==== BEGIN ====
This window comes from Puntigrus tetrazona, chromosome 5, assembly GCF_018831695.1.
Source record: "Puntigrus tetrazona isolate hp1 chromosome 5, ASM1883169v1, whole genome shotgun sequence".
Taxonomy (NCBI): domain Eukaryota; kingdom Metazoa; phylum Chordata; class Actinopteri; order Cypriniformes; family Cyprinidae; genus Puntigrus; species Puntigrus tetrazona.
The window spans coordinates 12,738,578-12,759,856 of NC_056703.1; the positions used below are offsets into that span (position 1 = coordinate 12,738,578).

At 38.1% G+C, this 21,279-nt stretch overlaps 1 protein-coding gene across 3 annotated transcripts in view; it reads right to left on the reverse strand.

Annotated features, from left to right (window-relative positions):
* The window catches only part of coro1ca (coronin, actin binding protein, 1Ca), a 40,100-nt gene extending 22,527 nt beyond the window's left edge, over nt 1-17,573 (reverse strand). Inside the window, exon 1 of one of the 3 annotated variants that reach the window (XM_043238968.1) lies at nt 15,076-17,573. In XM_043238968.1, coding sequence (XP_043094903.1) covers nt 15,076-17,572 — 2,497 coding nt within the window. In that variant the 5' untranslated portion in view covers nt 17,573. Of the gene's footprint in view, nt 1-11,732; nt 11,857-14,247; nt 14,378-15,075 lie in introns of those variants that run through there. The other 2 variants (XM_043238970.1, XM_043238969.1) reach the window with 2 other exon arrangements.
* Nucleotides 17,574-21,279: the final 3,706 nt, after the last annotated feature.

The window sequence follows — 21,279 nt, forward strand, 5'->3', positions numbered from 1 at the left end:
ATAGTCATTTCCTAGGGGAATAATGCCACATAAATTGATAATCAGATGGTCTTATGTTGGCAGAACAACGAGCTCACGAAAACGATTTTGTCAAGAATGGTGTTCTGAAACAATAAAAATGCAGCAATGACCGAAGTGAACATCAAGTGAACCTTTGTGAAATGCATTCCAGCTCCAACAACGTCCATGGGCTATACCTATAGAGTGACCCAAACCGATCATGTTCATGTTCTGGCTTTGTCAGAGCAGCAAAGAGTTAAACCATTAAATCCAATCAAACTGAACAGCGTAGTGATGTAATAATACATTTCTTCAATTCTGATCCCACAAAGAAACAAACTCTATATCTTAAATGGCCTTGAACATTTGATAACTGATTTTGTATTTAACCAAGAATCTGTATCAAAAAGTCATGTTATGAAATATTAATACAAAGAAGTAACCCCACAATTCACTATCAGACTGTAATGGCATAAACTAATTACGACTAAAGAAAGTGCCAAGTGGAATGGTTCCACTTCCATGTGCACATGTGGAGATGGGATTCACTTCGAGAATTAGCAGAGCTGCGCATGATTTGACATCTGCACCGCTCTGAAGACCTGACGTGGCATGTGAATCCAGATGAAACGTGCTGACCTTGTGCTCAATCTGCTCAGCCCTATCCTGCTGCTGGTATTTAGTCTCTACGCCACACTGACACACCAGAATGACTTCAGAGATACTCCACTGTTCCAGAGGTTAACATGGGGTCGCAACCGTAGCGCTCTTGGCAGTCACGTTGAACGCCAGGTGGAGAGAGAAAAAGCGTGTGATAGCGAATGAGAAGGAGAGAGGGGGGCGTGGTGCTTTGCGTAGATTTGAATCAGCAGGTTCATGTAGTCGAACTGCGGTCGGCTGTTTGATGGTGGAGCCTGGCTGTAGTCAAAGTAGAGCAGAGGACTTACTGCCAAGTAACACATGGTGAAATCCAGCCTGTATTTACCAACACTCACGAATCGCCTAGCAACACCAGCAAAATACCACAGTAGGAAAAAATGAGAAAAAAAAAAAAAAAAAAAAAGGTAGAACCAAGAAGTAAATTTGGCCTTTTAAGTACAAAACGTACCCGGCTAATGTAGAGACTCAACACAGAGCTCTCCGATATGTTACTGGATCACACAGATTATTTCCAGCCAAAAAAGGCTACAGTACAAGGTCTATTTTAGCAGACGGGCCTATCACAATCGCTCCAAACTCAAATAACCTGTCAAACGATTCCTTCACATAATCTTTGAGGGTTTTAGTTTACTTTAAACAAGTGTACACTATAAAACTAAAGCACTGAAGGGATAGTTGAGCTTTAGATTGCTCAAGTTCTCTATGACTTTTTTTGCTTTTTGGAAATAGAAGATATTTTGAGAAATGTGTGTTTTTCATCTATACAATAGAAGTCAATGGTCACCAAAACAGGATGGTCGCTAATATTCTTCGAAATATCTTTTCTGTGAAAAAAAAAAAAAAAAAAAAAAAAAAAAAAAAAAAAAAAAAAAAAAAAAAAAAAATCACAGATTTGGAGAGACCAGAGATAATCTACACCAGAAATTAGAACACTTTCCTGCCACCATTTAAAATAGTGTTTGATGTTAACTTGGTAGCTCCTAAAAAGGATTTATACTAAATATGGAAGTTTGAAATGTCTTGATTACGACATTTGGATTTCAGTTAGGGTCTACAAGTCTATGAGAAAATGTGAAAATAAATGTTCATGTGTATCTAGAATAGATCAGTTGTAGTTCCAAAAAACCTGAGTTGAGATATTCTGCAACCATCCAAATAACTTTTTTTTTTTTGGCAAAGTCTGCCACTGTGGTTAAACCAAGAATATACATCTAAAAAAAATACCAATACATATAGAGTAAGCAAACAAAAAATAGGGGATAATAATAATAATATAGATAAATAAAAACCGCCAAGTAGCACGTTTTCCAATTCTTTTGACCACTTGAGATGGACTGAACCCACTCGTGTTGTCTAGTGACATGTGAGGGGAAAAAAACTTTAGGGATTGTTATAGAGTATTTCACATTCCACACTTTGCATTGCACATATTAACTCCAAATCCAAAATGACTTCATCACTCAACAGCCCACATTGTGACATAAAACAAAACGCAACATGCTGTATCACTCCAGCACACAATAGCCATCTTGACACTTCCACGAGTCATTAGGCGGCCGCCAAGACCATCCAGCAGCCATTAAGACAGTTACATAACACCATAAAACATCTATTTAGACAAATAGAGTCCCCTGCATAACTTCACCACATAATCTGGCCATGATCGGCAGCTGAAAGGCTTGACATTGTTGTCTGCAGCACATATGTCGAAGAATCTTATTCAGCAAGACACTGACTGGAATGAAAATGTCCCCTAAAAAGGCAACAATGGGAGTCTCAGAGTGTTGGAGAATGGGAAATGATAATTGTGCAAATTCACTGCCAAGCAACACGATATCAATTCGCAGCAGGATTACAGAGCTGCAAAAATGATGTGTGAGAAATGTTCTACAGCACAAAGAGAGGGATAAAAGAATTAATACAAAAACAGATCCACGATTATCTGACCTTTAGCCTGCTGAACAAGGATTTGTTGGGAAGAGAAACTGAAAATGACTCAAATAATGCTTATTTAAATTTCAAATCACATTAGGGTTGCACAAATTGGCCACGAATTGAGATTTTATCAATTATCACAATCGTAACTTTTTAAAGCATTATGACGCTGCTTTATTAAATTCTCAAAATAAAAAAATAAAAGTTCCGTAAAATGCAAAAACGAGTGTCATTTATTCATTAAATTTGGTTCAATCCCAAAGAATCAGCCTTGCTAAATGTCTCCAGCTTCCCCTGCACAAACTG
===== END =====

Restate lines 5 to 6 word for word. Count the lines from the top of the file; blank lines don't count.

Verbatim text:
At 38.1% G+C, this 21,279-nt stretch overlaps 1 protein-coding gene across 3 annotated transcripts in view; it reads right to left on the reverse strand.

Annotated features, from left to right (window-relative positions):